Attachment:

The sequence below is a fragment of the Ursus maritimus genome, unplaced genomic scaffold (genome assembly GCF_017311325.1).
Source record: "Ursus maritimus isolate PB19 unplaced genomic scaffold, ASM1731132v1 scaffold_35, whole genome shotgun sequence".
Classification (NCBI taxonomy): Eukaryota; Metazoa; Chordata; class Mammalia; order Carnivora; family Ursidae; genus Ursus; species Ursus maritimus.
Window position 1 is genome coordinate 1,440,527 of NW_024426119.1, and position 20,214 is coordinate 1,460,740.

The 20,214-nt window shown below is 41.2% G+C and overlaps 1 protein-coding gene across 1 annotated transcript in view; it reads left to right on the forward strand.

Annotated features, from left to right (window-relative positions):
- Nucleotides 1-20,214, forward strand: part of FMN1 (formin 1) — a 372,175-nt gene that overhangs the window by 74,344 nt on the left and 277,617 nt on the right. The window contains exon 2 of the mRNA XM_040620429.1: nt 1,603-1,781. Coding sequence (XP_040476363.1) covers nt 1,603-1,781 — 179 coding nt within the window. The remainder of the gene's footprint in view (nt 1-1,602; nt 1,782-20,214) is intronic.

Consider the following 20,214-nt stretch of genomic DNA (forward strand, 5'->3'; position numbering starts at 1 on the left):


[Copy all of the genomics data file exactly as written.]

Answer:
The sequence below is a fragment of the Ursus maritimus genome, unplaced genomic scaffold (genome assembly GCF_017311325.1).
Source record: "Ursus maritimus isolate PB19 unplaced genomic scaffold, ASM1731132v1 scaffold_35, whole genome shotgun sequence".
Classification (NCBI taxonomy): Eukaryota; Metazoa; Chordata; class Mammalia; order Carnivora; family Ursidae; genus Ursus; species Ursus maritimus.
Window position 1 is genome coordinate 1,440,527 of NW_024426119.1, and position 20,214 is coordinate 1,460,740.

The 20,214-nt window shown below is 41.2% G+C and overlaps 1 protein-coding gene across 1 annotated transcript in view; it reads left to right on the forward strand.

Annotated features, from left to right (window-relative positions):
- Nucleotides 1-20,214, forward strand: part of FMN1 (formin 1) — a 372,175-nt gene that overhangs the window by 74,344 nt on the left and 277,617 nt on the right. The window contains exon 2 of the mRNA XM_040620429.1: nt 1,603-1,781. Coding sequence (XP_040476363.1) covers nt 1,603-1,781 — 179 coding nt within the window. The remainder of the gene's footprint in view (nt 1-1,602; nt 1,782-20,214) is intronic.

Consider the following 20,214-nt stretch of genomic DNA (forward strand, 5'->3'; position numbering starts at 1 on the left):